Reed relays are rated for lower currents than armature relays and are susceptible to shock and vibration and can “bounce” when contacts are closed. Applications include pulse counting, position sensors, alarm systems, and overload protection.
History of reed relay
The original idea of such a function mix, which was the invention of the reed switch, was proposed in 1922 by a professor from Leningrad Electrotechnical University, V. Kovalenkov, who lectured on ‘‘magnetic circuits’’ from 1920 until 1930. Kovalenkov received a U.S.S.R. inventor’s certificate registered under No. 466.
In 1936, the American company ‘‘Bell Telephone Laboratories’’ launched research work on reed switches. Already in 1938, an experimental model of a reed switch was used to switch the central coaxial cable conductor in a high-frequency telecommunication system, and in 1940 the first production lot of these devices called ‘‘Reed Switches,’’ was released.
At the end of the 1950s, some Western countries launched the construction of quasi-electronic exchanges with a speech channel (which occupied over 50% of the entire equipment of an exchange) based on reed switches and control circuits on semiconductors. In 1963, the Bell Company created the first quasi-electronic exchange of ESS-1 type designed for an intercity exchange. In a speech channel of such an exchange, more than 690,000 reed switches were used. In the ensuing years, the Western Electric Company arranged a lot of production of telephone exchanges based on reed switches with a capacity from 10 up to 65,000 numbers. By 1977, about 1,000 electronic exchanges of this type had been put into operation in the U.S.A.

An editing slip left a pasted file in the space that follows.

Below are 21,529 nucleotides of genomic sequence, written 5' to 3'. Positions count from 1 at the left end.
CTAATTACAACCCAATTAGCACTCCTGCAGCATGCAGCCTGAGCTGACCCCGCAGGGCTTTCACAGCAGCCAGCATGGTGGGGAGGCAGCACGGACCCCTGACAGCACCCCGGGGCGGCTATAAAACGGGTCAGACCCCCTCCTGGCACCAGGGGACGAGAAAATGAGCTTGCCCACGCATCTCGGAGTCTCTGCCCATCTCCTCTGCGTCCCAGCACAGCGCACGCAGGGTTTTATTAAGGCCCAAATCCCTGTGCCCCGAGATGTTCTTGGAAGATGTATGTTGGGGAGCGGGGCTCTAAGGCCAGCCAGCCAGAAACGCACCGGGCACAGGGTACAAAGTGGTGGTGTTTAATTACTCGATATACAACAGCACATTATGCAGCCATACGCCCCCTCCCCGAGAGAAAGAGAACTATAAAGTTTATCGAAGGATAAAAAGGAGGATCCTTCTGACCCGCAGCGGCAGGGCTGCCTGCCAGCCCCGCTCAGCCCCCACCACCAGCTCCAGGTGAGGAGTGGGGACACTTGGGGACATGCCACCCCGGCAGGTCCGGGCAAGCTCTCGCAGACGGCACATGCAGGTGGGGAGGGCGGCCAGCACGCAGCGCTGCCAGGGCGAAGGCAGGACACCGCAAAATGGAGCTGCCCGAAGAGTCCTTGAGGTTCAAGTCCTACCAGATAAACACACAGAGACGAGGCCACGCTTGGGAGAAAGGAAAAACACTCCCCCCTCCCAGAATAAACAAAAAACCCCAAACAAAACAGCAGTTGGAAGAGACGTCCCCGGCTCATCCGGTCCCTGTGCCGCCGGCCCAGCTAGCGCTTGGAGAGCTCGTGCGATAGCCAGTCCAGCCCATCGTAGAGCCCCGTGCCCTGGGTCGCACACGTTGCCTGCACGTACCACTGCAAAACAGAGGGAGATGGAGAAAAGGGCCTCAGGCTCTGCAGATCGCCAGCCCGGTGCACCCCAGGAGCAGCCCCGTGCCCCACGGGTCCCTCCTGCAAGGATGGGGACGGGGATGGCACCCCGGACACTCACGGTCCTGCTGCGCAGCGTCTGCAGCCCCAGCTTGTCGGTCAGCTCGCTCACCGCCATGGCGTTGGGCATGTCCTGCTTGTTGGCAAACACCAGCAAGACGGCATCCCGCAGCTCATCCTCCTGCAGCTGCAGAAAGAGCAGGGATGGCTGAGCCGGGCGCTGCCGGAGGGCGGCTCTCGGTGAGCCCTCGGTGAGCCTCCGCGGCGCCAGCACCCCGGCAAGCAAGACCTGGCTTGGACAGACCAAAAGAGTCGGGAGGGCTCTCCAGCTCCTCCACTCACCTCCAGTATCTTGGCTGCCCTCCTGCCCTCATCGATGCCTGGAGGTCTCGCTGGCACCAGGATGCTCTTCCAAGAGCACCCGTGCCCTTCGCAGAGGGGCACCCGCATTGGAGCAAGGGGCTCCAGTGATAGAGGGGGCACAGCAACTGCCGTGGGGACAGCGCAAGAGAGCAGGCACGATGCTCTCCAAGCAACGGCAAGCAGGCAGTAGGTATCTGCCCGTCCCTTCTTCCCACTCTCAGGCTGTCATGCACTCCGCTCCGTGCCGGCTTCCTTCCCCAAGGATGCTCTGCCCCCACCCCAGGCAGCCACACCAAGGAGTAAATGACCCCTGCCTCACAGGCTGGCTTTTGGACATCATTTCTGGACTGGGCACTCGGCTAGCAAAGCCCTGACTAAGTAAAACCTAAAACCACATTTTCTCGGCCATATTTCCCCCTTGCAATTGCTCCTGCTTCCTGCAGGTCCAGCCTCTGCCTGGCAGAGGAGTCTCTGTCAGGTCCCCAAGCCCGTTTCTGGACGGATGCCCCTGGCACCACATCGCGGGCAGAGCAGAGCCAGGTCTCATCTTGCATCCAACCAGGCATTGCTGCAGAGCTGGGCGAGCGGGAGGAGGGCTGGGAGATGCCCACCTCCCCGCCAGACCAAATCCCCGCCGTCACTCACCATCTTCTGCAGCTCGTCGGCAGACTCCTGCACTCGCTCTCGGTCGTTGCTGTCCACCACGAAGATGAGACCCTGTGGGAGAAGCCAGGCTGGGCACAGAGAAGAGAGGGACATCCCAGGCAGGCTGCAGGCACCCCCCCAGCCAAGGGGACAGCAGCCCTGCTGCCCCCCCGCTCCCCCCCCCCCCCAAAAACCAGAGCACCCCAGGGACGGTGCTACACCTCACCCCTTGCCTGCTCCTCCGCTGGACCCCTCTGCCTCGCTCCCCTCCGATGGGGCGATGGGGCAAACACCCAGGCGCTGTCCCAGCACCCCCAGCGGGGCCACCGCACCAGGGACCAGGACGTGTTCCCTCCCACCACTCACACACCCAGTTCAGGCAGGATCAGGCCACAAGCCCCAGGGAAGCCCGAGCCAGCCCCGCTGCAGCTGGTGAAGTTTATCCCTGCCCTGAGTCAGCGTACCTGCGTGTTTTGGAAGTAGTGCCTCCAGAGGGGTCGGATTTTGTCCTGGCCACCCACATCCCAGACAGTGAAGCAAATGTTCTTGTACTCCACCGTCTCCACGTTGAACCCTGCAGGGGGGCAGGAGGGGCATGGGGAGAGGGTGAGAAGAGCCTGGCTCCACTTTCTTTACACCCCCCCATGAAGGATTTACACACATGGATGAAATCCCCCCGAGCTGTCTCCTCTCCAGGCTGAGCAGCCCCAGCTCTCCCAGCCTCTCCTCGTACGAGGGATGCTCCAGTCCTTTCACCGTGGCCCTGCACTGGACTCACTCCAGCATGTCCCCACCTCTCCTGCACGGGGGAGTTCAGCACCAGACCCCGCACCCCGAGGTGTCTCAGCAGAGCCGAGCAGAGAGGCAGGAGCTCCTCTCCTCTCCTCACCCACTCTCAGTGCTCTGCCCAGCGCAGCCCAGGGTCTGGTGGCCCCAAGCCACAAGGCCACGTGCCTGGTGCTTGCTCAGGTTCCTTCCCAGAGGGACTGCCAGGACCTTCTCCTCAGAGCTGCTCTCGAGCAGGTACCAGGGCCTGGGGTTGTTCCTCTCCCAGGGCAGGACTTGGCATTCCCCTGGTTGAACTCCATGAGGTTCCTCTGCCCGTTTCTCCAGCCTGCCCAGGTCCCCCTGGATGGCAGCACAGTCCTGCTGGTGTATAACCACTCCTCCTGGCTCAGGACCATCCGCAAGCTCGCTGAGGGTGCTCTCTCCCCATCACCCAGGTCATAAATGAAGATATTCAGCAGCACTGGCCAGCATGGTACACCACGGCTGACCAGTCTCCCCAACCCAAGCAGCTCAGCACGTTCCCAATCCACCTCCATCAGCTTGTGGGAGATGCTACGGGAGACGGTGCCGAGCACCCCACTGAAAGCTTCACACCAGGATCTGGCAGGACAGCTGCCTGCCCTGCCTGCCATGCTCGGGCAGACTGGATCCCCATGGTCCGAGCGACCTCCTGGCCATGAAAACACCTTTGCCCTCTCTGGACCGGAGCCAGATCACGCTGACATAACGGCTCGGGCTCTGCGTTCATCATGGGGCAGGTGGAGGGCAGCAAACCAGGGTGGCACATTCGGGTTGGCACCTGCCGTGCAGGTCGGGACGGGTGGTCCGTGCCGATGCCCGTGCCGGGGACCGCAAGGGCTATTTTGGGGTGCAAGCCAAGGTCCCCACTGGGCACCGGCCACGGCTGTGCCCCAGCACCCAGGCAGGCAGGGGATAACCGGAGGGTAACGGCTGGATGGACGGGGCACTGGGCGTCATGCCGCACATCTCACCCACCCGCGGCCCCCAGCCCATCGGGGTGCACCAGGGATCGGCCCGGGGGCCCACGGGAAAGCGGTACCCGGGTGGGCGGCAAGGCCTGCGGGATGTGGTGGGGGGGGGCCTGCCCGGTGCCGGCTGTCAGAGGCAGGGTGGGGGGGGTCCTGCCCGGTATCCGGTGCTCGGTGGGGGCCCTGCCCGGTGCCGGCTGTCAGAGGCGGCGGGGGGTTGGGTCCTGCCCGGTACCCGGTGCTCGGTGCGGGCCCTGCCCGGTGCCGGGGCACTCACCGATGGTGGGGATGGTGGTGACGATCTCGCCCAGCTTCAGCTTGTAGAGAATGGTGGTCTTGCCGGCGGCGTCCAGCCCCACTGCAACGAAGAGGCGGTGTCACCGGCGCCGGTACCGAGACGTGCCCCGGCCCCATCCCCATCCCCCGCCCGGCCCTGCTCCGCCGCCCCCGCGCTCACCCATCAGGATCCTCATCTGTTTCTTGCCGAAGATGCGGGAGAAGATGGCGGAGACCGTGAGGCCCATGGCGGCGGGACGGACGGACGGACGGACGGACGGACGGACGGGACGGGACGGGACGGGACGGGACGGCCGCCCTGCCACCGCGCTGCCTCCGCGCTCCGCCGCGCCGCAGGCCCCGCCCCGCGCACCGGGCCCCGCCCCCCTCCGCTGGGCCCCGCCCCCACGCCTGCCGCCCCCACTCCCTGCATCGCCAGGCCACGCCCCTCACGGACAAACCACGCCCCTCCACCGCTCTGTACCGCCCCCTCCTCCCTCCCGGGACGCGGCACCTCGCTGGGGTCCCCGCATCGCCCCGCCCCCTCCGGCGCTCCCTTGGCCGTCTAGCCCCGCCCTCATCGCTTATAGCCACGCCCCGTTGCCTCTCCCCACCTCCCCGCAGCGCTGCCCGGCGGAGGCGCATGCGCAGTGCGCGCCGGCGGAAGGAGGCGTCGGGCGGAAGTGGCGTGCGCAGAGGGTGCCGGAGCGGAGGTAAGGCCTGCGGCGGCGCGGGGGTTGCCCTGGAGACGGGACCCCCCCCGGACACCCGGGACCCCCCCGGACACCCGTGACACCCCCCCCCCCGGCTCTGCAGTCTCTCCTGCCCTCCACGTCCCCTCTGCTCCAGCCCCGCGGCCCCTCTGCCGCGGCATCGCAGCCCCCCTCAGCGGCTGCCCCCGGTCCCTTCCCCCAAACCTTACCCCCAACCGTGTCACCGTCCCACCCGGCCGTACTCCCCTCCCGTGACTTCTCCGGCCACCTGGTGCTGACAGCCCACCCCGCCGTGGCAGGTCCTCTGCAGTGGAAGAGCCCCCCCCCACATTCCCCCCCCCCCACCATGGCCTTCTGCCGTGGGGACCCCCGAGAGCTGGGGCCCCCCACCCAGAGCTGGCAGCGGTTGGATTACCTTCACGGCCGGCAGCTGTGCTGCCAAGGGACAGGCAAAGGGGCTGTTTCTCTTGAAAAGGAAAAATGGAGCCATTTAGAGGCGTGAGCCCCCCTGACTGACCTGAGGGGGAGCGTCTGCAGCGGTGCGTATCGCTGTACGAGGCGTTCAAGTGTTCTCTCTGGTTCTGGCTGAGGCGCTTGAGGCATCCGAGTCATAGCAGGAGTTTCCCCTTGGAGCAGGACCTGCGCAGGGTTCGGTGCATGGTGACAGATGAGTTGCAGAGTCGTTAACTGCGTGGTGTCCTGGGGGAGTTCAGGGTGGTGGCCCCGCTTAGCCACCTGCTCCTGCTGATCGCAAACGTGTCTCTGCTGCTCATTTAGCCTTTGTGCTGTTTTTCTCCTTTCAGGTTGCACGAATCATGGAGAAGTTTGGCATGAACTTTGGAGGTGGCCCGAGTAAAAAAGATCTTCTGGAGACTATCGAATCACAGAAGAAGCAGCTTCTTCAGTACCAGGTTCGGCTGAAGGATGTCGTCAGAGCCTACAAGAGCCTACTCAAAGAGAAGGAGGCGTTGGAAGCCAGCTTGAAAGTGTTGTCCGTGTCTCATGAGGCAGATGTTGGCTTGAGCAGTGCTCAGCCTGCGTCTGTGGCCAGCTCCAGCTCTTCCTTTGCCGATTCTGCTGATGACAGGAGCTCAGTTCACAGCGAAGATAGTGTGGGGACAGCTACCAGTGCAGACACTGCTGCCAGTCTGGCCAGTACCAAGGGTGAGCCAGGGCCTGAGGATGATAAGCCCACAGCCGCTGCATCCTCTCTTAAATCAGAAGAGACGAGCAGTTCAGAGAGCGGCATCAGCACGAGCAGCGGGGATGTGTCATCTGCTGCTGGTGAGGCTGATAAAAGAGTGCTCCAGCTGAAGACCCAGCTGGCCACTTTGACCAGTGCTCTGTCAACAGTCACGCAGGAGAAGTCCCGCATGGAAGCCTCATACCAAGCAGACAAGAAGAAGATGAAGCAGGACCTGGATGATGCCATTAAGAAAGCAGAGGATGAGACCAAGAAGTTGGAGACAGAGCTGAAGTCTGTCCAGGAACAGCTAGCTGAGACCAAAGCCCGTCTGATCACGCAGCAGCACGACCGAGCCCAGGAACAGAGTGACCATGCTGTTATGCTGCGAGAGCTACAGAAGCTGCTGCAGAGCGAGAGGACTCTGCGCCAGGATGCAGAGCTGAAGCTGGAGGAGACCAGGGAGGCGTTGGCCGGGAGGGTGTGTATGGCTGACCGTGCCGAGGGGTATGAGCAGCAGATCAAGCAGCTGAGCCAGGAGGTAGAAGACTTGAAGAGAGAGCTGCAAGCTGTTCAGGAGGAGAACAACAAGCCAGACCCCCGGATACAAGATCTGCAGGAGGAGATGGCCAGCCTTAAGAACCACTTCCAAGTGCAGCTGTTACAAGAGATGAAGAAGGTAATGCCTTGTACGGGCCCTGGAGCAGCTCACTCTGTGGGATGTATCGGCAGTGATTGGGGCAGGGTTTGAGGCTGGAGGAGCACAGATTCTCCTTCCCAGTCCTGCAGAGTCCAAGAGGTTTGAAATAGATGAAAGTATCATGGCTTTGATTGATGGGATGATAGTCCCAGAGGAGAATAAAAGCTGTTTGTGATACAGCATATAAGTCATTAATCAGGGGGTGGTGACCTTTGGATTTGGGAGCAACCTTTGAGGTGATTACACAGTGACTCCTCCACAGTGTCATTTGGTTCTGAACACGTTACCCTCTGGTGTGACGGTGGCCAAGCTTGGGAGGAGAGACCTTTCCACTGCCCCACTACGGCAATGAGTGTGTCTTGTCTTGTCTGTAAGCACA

In, Japan the first exchange of ESS-type was put into service in 1971. By 1977, the number of such exchanges in Japan was estimated in the hundreds. In 1956, Hamlin Co. launched a lot of production of reed switches and soon became the major producer and provider of reed switches for many relay firms. Within a few years, this company-built plants producing reed switches and relays based on them in France, Hong Kong, Taiwan, and South Korea. Under its licensed plants in Great Britain and Germany, it also started to produce reed switches in those countries. By 1977, Hamlin produced about 25 million reed switches, which was more than half of all its production in the U.S.A. Reed switches produced by this firm were widely used in space-qualified hardware, including man’s first flight to the Moon (the Apollo program). The cost of each reed switch thoroughly selected and checked for this purpose reached $200 apiece.
In the former Soviet Union lot production of reed switches was launched in 1966 by the Ryazan Ceramic–Metal Plant (RCMP). Plants of the former Ministry of Telecommunication Industry (its 9th Central Directorate in particular) were also involved in the production of weak-current relays based on reed switches. At the end of the 1980s, there were 60 types of reed relays produced in the U.S.S.R. The total amount of such relays reached 60 to 70 million a year. Economic crises in Russia led to a steep decline in the production of both reed switches and reed relays. In 2001, plants producing relays (those which were still working in Russia) ordered only about 0.4 million reed switches for relay production.